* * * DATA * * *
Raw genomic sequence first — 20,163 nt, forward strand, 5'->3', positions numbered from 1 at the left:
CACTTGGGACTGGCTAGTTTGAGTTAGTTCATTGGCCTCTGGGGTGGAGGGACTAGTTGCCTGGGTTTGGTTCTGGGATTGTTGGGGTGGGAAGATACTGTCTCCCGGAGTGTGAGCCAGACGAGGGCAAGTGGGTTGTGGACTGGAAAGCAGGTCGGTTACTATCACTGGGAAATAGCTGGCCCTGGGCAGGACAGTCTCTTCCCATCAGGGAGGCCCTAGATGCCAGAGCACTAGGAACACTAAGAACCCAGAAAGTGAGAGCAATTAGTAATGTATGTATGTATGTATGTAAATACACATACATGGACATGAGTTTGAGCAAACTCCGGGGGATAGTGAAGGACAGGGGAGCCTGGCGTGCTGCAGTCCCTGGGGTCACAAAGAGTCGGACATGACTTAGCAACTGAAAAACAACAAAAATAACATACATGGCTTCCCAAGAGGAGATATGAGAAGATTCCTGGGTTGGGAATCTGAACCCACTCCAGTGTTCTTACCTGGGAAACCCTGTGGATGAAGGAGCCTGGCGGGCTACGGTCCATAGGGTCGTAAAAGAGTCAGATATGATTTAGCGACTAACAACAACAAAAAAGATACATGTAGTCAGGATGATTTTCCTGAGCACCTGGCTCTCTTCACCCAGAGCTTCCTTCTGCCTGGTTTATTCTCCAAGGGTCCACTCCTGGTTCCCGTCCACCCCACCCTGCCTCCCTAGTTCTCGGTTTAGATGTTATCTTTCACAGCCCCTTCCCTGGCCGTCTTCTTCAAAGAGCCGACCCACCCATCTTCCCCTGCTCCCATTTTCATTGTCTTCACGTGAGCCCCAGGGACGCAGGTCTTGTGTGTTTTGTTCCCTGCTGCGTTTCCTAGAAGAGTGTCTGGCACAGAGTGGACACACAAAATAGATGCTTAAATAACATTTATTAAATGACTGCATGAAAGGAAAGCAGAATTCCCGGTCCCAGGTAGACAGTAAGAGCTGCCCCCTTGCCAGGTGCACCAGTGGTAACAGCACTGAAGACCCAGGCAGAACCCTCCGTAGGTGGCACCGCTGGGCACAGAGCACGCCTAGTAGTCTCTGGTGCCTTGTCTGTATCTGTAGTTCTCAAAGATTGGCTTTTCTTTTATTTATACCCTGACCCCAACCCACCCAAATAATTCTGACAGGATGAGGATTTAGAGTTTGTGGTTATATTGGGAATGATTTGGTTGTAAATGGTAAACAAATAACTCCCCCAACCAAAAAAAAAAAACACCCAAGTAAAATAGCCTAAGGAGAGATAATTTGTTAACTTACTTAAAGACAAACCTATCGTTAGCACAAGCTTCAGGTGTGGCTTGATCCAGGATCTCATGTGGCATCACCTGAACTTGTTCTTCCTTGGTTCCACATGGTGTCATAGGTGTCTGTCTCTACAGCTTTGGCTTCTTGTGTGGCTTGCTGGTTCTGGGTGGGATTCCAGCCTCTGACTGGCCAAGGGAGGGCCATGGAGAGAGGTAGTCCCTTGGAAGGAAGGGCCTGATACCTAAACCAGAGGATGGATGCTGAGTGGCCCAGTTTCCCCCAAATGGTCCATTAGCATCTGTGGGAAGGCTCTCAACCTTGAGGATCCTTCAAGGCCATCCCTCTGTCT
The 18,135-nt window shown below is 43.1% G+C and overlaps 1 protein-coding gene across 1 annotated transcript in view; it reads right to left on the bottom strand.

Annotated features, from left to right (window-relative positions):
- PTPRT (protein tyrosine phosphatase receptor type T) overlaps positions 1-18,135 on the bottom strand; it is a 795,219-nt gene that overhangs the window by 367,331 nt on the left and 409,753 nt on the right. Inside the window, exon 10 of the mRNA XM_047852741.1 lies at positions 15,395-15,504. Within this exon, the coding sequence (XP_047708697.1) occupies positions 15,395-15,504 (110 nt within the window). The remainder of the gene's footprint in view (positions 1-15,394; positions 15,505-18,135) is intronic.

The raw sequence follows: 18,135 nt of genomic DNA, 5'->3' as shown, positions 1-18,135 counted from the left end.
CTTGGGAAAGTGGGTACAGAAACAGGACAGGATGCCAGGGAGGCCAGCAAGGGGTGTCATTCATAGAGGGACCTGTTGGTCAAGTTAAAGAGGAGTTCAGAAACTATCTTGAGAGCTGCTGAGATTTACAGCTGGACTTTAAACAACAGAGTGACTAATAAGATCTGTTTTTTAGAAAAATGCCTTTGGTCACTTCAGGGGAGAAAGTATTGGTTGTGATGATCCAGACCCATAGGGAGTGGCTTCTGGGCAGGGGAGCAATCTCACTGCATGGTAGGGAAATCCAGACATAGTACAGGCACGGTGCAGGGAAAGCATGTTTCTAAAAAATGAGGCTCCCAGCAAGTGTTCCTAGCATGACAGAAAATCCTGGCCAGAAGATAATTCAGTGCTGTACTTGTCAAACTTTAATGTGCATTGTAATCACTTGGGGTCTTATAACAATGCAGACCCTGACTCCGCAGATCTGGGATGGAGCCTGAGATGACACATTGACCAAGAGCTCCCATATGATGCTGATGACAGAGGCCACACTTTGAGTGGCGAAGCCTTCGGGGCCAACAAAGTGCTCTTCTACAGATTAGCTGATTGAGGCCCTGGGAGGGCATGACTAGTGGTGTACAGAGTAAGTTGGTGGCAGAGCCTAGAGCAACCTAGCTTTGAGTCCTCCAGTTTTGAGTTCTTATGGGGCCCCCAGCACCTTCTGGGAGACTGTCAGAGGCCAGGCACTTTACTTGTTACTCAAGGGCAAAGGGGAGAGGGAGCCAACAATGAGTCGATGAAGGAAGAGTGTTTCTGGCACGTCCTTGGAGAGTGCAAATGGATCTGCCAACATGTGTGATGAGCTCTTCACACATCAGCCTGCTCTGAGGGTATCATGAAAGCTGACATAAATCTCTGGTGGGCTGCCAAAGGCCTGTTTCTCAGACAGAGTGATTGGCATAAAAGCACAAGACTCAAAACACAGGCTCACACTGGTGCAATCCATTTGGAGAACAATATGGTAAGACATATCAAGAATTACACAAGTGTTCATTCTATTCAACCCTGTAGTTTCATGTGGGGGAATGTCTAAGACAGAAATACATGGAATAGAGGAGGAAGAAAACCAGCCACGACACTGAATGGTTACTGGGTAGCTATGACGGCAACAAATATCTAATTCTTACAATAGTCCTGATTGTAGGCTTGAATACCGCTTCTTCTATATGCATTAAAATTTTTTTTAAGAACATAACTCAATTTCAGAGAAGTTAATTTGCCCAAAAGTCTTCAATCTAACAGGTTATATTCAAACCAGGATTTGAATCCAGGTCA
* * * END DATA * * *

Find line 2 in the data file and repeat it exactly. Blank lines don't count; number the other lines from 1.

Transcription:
CACTTGGGACTGGCTAGTTTGAGTTAGTTCATTGGCCTCTGGGGTGGAGGGACTAGTTGCCTGGGTTTGGTTCTGGGATTGTTGGGGTGGGAAGATACTGTCTCCCGGAGTGTGAGCCAGACGAGGGCAAGTGGGTTGTGGACTGGAAAGCAGGTCGGTTACTATCACTGGGAAATAGCTGGCCCTGGGCAGGACAGTCTCTTCCCATCAGGGAGGCCCTAGATGCCAGAGCACTAGGAACACTAAGAACCCAGAAAGTGAGAGCAATTAGTAATGTATGTATGTATGTATGTAAATACACATACATGGACATGAGTTTGAGCAAACTCCGGGGGATAGTGAAGGACAGGGGAGCCTGGCGTGCTGCAGTCCCTGGGGTCACAAAGAGTCGGACATGACTTAGCAACTGAAAAACAACAAAAATAACATACATGGCTTCCCAAGAGGAGATATGAGAAGATTCCTGGGTTGGGAATCTGAACCCACTCCAGTGTTCTTACCTGGGAAACCCTGTGGATGAAGGAGCCTGGCGGGCTACGGTCCATAGGGTCGTAAAAGAGTCAGATATGATTTAGCGACTAACAACAACAAAAAAGATACATGTAGTCAGGATGATTTTCCTGAGCACCTGGCTCTCTTCACCCAGAGCTTCCTTCTGCCTGGTTTATTCTCCAAGGGTCCACTCCTGGTTCCCGTCCACCCCACCCTGCCTCCCTAGTTCTCGGTTTAGATGTTATCTTTCACAGCCCCTTCCCTGGCCGTCTTCTTCAAAGAGCCGACCCACCCATCTTCCCCTGCTCCCATTTTCATTGTCTTCACGTGAGCCCCAGGGACGCAGGTCTTGTGTGTTTTGTTCCCTGCTGCGTTTCCTAGAAGAGTGTCTGGCACAGAGTGGACACACAAAATAGATGCTTAAATAACATTTATTAAATGACTGCATGAAAGGAAAGCAGAATTCCCGGTCCCAGGTAGACAGTAAGAGCTGCCCCCTTGCCAGGTGCACCAGTGGTAACAGCACTGAAGACCCAGGCAGAACCCTCCGTAGGTGGCACCGCTGGGCACAGAGCACGCCTAGTAGTCTCTGGTGCCTTGTCTGTATCTGTAGTTCTCAAAGATTGGCTTTTCTTTTATTTATACCCTGACCCCAACCCACCCAAATAATTCTGACAGGATGAGGATTTAGAGTTTGTGGTTATATTGGGAATGATTTGGTTGTAAATGGTAAACAAATAACTCCCCCAACCAAAAAAAAAAAACACCCAAGTAAAATAGCCTAAGGAGAGATAATTTGTTAACTTACTTAAAGACAAACCTATCGTTAGCACAAGCTTCAGGTGTGGCTTGATCCAGGATCTCATGTGGCATCACCTGAACTTGTTCTTCCTTGGTTCCACATGGTGTCATAGGTGTCTGTCTCTACAGCTTTGGCTTCTTGTGTGGCTTGCTGGTTCTGGGTGGGATTCCAGCCTCTGACTGGCCAAGGGAGGGCCATGGAGAGAGGTAGTCCCTTGGAAGGAAGGGCCTGATACCTAAACCAGAGGATGGATGCTGAGTGGCCCAGTTTCCCCCAAATGGTCCATTAGCATCTGTGGGAAGGCTCTCAACCTTGAGGATCCTTCAAGGCCATCCCTCTGTCT